The rules regarding how to calculate the “H%” factor of the uniform guideline formula were not changed by this court's opinion in Rosen, supra, 105 Cal.App.4th 808, 130 Cal.Rptr.2d 1.   The rules are well established by case law:  The trial court is required to determine the “approximate” percentage of time Jose has or will have “primary physical responsibility” for his son Justin.   This calculation “ ‘is based on the parents' respective periods of primary physical “responsibility” for the children rather than physical “custody.” ’ ”  (In re Marriage of Drake (1997) 53 Cal.App.4th 1139, 1160, 62 Cal.Rptr.2d 466 (Drake ), citing Hogoboom & King, Cal. Practice Guide:  Family Law (The Rutter Group 2001) ¶ 6:168, p. 6-52.)

 “The relevant phrase is ‘primary physical responsibility’ ” and as such timesharing “properly may be ‘imputed’ to a parent (or between parents) when the child is not in either parent's physical custody․ [¶] Conversely, however, no timesharing adjustment should be made in the guideline formula where the child is not under either parent's physical supervision.   [Citation.]”  (Hogoboom & King, Cal. Practice Guide:  Family Law, supra, ¶ 6:168.1, pp. 6-66 to 6-67.)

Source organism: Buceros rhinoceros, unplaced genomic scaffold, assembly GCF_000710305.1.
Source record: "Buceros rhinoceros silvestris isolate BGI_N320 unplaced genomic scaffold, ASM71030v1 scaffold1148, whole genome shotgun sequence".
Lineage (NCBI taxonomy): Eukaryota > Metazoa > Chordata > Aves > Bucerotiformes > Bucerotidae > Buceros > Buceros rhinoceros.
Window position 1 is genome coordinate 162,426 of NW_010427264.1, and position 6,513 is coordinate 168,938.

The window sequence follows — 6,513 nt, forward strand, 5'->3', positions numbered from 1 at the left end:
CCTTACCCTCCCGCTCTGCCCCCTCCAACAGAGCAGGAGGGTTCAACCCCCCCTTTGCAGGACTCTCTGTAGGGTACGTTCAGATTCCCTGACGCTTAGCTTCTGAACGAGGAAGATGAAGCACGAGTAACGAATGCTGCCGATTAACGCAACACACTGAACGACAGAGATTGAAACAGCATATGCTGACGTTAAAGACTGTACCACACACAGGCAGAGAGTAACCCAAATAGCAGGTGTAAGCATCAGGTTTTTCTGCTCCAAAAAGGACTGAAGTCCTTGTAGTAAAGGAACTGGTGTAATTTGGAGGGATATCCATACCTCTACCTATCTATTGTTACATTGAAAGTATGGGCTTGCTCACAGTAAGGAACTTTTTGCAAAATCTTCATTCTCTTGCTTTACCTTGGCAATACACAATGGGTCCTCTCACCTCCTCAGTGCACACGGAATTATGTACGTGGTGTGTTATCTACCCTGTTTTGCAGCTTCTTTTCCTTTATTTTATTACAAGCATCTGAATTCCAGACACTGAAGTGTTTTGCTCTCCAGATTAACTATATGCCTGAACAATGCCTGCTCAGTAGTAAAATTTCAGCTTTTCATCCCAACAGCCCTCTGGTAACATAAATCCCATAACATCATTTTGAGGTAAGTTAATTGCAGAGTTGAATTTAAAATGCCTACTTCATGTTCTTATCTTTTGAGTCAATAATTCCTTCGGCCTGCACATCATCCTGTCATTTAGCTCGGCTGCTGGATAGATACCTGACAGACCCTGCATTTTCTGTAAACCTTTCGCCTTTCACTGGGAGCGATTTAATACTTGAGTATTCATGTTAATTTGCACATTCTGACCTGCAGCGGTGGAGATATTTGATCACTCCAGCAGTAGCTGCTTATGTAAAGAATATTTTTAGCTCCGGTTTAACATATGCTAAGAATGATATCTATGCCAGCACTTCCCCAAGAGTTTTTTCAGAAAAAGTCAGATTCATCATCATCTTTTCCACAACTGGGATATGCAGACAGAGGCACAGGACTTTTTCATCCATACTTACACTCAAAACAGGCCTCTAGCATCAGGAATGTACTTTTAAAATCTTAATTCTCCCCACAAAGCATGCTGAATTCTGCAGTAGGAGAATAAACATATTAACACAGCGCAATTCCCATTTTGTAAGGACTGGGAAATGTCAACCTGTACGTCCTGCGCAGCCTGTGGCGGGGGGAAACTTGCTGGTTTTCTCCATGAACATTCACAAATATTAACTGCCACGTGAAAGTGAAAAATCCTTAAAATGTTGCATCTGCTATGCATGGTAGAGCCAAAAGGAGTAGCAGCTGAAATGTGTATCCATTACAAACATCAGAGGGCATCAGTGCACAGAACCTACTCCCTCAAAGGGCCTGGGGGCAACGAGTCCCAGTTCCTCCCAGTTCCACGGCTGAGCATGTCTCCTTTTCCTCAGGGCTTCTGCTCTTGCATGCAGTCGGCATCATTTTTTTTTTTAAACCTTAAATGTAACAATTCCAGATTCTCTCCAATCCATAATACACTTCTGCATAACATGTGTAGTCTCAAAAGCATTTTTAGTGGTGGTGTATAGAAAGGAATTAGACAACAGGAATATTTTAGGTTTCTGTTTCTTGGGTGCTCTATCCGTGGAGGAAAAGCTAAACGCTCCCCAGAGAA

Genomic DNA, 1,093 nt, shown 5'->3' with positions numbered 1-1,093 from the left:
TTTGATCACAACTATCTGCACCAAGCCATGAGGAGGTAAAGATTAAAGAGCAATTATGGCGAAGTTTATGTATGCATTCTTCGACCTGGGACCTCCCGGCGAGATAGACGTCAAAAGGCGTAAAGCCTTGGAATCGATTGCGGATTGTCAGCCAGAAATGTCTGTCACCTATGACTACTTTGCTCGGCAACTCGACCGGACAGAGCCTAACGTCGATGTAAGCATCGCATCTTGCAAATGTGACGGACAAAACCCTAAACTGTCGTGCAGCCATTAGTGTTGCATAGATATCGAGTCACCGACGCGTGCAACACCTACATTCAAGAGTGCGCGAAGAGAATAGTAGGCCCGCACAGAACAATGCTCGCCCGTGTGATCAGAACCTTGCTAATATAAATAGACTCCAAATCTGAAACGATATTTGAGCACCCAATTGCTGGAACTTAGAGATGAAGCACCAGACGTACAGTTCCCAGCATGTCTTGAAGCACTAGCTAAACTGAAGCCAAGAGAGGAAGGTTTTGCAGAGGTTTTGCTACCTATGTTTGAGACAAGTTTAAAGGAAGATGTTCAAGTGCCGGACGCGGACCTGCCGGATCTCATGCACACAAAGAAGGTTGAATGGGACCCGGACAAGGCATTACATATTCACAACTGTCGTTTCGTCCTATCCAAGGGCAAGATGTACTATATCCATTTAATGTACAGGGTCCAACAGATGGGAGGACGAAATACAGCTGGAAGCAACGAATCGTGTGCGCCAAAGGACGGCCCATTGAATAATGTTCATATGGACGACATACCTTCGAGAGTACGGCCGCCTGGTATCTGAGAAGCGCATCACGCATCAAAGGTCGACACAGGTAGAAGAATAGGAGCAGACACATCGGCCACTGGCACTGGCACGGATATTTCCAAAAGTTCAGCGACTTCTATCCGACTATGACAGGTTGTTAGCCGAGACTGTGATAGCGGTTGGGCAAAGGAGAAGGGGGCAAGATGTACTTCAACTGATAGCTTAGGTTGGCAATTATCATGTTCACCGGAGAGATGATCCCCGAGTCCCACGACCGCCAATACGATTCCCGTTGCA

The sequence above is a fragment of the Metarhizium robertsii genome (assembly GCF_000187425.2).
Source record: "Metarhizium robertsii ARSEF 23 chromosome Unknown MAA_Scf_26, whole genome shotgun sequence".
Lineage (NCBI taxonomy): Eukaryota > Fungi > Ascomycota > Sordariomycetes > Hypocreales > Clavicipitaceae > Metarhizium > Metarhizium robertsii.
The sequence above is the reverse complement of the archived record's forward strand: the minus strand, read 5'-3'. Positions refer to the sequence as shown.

Timesharing has been credited to parents having full responsibility for the physical situation and care of a disabled adult child (Drake, supra, 53 Cal.App.4th at p. 1160, 62 Cal.Rptr.2d 466), and may also include the time spent during court ordered “grandparent's visitation (§ 3103, subd. (g)(1)), as long as that parent is responsible for the child during that time.”  (In re Marriage of Katzberg (2001) 88 Cal.App.4th 974, 981, 106 Cal.Rptr.2d 157 (Katzberg ).)